Close to home: Hezbollah terrorists are plotting right on the U.S. border
For years, experts who already have their hands full with the persistent threat of Al Qaeda have warned of the rise of Hezbollah in our midst.
The day has arrived.
Mexican authorities have rolled up a Hezbollah network being built in Tijuana, right across the border from Texas and closer to American homes than the terrorist hideouts in the Bekaa Valley are to Israel.
Its goal, according to a Kuwaiti newspaper that reported on the investigation: to strike targets in Israel and the West.
Over the years, Hezbollah - rich with Iranian oil money and narcocash - has generated revenue by cozying up with Mexican cartels to smuggle drugs and people into the U.S.
In this, it has shadowed the terrorist-sponsoring regime in Tehran, which has been forging close ties with Hugo Chavez of Venezuela, who in turn supports the narcoterrorist organization FARC, which wreaks all kinds of havoc throughout the region.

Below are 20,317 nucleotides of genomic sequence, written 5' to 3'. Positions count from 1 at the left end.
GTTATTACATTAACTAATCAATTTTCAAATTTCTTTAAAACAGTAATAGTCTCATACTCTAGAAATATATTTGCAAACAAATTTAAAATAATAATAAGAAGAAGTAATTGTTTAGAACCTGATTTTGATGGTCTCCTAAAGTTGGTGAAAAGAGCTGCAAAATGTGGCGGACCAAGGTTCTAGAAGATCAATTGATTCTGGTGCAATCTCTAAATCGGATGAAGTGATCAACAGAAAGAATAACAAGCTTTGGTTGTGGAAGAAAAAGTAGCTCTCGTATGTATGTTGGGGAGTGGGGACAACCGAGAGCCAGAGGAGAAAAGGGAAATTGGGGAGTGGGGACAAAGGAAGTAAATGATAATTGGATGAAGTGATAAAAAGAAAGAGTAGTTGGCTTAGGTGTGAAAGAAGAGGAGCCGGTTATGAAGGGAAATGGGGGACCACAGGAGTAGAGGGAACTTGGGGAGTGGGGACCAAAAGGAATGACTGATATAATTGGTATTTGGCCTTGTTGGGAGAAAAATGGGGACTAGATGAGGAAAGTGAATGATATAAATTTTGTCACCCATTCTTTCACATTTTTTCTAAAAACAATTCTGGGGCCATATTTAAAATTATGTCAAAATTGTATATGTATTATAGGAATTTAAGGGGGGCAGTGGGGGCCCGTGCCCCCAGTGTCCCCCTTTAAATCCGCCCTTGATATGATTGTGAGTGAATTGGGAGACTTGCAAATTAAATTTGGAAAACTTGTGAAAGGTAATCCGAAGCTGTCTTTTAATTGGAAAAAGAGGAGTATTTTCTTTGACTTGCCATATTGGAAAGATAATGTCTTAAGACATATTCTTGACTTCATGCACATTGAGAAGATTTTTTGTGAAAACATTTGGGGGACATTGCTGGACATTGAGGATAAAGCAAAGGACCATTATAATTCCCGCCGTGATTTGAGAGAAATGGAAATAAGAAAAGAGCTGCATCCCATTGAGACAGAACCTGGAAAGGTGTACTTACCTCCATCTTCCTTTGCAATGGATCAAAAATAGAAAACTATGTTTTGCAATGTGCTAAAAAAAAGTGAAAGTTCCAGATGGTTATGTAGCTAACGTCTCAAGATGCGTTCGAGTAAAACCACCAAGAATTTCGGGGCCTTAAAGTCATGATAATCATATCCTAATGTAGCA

In March, Adm. James Stavridis, then head of the U.S. Southern Command, which includes Latin America, warned a Senate committee hearing: "We see Hezbollah acting throughout the region in proselytizing, fund-raising, involved in the drug trade."
Now they are right across the Rio Grande - a stone's throw.
But we doubt they're interested in stones.